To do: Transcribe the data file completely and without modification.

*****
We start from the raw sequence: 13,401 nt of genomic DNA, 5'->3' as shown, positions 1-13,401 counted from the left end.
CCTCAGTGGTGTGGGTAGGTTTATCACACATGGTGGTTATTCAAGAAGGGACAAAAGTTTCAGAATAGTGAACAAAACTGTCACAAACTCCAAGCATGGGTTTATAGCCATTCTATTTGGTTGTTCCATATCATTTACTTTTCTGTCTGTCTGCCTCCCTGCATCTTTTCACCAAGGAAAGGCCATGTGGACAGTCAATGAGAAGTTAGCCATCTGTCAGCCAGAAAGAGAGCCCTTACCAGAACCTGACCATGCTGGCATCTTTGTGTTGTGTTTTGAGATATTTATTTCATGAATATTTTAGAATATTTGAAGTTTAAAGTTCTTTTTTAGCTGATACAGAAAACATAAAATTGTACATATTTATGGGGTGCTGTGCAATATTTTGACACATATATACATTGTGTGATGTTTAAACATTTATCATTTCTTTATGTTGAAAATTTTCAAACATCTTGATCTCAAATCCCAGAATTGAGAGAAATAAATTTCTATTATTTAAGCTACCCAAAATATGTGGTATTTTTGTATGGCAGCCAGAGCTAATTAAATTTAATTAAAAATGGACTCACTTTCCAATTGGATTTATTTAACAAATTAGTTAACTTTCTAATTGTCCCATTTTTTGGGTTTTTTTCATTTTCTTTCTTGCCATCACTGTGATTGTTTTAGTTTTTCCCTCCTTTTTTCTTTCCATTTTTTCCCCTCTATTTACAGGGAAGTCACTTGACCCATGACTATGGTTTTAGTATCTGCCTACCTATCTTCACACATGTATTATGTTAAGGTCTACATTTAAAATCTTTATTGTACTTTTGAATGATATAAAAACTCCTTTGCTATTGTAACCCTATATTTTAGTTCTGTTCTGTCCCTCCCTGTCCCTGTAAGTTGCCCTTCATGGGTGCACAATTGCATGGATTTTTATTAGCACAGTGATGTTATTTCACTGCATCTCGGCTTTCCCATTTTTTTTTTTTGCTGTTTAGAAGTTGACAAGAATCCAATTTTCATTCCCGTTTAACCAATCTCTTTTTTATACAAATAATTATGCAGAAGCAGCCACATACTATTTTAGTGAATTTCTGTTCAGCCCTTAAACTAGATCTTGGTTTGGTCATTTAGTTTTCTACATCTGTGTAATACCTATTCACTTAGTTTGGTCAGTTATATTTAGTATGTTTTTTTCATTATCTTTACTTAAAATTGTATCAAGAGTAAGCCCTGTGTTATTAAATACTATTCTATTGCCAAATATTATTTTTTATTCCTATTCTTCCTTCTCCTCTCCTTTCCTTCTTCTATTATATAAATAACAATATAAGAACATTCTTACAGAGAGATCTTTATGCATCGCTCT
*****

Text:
We start from the raw sequence: 13,401 nt of genomic DNA, 5'->3' as shown, positions 1-13,401 counted from the left end.
CCTCAGTGGTGTGGGTAGGTTTATCACACATGGTGGTTATTCAAGAAGGGACAAAAGTTTCAGAATAGTGAACAAAACTGTCACAAACTCCAAGCATGGGTTTATAGCCATTCTATTTGGTTGTTCCATATCATTTACTTTTCTGTCTGTCTGCCTCCCTGCATCTTTTCACCAAGGAAAGGCCATGTGGACAGTCAATGAGAAGTTAGCCATCTGTCAGCCAGAAAGAGAGCCCTTACCAGAACCTGACCATGCTGGCATCTTTGTGTTGTGTTTTGAGATATTTATTTCATGAATATTTTAGAATATTTGAAGTTTAAAGTTCTTTTTTAGCTGATACAGAAAACATAAAATTGTACATATTTATGGGGTGCTGTGCAATATTTTGACACATATATACATTGTGTGATGTTTAAACATTTATCATTTCTTTATGTTGAAAATTTTCAAACATCTTGATCTCAAATCCCAGAATTGAGAGAAATAAATTTCTATTATTTAAGCTACCCAAAATATGTGGTATTTTTGTATGGCAGCCAGAGCTAATTAAATTTAATTAAAAATGGACTCACTTTCCAATTGGATTTATTTAACAAATTAGTTAACTTTCTAATTGTCCCATTTTTTGGGTTTTTTTCATTTTCTTTCTTGCCATCACTGTGATTGTTTTAGTTTTTCCCTCCTTTTTTCTTTCCATTTTTTCCCCTCTATTTACAGGGAAGTCACTTGACCCATGACTATGGTTTTAGTATCTGCCTACCTATCTTCACACATGTATTATGTTAAGGTCTACATTTAAAATCTTTATTGTACTTTTGAATGATATAAAAACTCCTTTGCTATTGTAACCCTATATTTTAGTTCTGTTCTGTCCCTCCCTGTCCCTGTAAGTTGCCCTTCATGGGTGCACAATTGCATGGATTTTTATTAGCACAGTGATGTTATTTCACTGCATCTCGGCTTTCCCATTTTTTTTTTTTGCTGTTTAGAAGTTGACAAGAATCCAATTTTCATTCCCGTTTAACCAATCTCTTTTTTATACAAATAATTATGCAGAAGCAGCCACATACTATTTTAGTGAATTTCTGTTCAGCCCTTAAACTAGATCTTGGTTTGGTCATTTAGTTTTCTACATCTGTGTAATACCTATTCACTTAGTTTGGTCAGTTATATTTAGTATGTTTTTTTCATTATCTTTACTTAAAATTGTATCAAGAGTAAGCCCTGTGTTATTAAATACTATTCTATTGCCAAATATTATTTTTTATTCCTATTCTTCCTTCTCCTCTCCTTTCCTTCTTCTATTATATAAATAACAATATAAGAACATTCTTACAGAGAGATCTTTATGCATCGCTCT